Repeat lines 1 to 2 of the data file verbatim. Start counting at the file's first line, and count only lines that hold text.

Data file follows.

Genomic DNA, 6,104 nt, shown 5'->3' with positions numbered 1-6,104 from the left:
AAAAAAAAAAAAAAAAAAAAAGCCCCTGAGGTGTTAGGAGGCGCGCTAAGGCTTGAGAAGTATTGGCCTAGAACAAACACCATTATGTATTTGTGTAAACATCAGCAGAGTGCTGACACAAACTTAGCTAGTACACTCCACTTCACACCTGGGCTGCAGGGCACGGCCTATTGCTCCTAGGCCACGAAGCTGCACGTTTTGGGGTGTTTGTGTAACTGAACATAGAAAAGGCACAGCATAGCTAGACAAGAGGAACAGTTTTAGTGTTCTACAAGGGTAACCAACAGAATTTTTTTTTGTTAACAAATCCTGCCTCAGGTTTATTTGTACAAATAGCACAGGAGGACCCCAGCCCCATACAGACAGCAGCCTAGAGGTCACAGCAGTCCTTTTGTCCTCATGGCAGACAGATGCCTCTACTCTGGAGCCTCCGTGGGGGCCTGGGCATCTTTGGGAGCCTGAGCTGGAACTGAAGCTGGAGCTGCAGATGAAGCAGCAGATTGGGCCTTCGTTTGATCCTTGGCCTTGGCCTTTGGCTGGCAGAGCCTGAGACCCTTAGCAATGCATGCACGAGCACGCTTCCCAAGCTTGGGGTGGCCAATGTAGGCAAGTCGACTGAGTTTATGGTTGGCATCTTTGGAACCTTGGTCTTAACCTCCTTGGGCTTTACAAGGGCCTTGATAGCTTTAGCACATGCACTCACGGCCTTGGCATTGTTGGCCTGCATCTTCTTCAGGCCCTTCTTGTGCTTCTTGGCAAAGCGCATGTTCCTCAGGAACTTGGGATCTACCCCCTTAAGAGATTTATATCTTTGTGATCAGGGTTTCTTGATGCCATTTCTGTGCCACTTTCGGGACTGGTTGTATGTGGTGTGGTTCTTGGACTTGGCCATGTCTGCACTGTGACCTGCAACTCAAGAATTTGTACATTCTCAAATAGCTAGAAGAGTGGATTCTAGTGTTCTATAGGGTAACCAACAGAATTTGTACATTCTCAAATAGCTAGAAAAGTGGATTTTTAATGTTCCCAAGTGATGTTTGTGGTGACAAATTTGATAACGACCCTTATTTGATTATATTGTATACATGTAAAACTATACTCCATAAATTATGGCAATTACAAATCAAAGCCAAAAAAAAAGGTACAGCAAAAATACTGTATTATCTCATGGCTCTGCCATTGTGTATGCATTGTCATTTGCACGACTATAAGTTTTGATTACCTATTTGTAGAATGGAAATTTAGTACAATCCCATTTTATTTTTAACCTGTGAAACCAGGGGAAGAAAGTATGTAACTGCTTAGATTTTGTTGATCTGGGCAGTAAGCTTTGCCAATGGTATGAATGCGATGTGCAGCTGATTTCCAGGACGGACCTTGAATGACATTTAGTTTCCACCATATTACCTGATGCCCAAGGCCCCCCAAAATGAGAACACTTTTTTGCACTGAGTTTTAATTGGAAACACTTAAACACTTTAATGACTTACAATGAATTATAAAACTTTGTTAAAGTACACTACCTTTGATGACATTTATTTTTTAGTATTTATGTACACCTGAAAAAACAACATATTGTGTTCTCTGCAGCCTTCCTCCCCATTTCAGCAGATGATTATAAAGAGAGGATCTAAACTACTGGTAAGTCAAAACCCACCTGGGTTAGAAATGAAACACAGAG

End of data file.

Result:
Genomic DNA, 6,104 nt, shown 5'->3' with positions numbered 1-6,104 from the left:
AAAAAAAAAAAAAAAAAAAAAGCCCCTGAGGTGTTAGGAGGCGCGCTAAGGCTTGAGAAGTATTGGCCTAGAACAAACACCATTATGTATTTGTGTAAACATCAGCAGAGTGCTGACACAAACTTAGCTAGTACACTCCACTTCACACCTGGGCTGCAGGGCACGGCCTATTGCTCCTAGGCCACGAAGCTGCACGTTTTGGGGTGTTTGTGTAACTGAACATAGAAAAGGCACAGCATAGCTAGACAAGAGGAACAGTTTTAGTGTTCTACAAGGGTAACCAACAGAATTTTTTTTTGTTAACAAATCCTGCCTCAGGTTTATTTGTACAAATAGCACAGGAGGACCCCAGCCCCATACAGACAGCAGCCTAGAGGTCACAGCAGTCCTTTTGTCCTCATGGCAGACAGATGCCTCTACTCTGGAGCCTCCGTGGGGGCCTGGGCATCTTTGGGAGCCTGAGCTGGAACTGAAGCTGGAGCTGCAGATGAAGCAGCAGATTGGGCCTTCGTTTGATCCTTGGCCTTGGCCTTTGGCTGGCAGAGCCTGAGACCCTTAGCAATGCATGCACGAGCACGCTTCCCAAGCTTGGGGTGGCCAATGTAGGCAAGTCGACTGAGTTTATGGTTGGCATCTTTGGAACCTTGGTCTTAACCTCCTTGGGCTTTACAAGGGCCTTGATAGCTTTAGCACATGCACTCACGGCCTTGGCATTGTTGGCCTGCATCTTCTTCAGGCCCTTCTTGTGCTTCTTGGCAAAGCGCATGTTCCTCAGGAACTTGGGATCTACCCCCTTAAGAGATTTATATCTTTGTGATCAGGGTTTCTTGATGCCATTTCTGTGCCACTTTCGGGACTGGTTGTATGTGGTGTGGTTCTTGGACTTGGCCATGTCTGCACTGTGACCTGCAACTCAAGAATTTGTACATTCTCAAATAGCTAGAAGAGTGGATTCTAGTGTTCTATAGGGTAACCAACAGAATTTGTACATTCTCAAATAGCTAGAAAAGTGGATTTTTAATGTTCCCAAGTGATGTTTGTGGTGACAAATTTGATAACGACCCTTATTTGATTATATTGTATACATGTAAAACTATACTCCATAAATTATGGCAATTACAAATCAAAGCCAAAAAAAAAGGTACAGCAAAAATACTGTATTATCTCATGGCTCTGCCATTGTGTATGCATTGTCATTTGCACGACTATAAGTTTTGATTACCTATTTGTAGAATGGAAATTTAGTACAATCCCATTTTATTTTTAACCTGTGAAACCAGGGGAAGAAAGTATGTAACTGCTTAGATTTTGTTGATCTGGGCAGTAAGCTTTGCCAATGGTATGAATGCGATGTGCAGCTGATTTCCAGGACGGACCTTGAATGACATTTAGTTTCCACCATATTACCTGATGCCCAAGGCCCCCCAAAATGAGAACACTTTTTTGCACTGAGTTTTAATTGGAAACACTTAAACACTTTAATGACTTACAATGAATTATAAAACTTTGTTAAAGTACACTACCTTTGATGACATTTATTTTTTAGTATTTATGTACACCTGAAAAAACAACATATTGTGTTCTCTGCAGCCTTCCTCCCCATTTCAGCAGATGATTATAAAGAGAGGATCTAAACTACTGGTAAGTCAAAACCCACCTGGGTTAGAAATGAAACACAGAG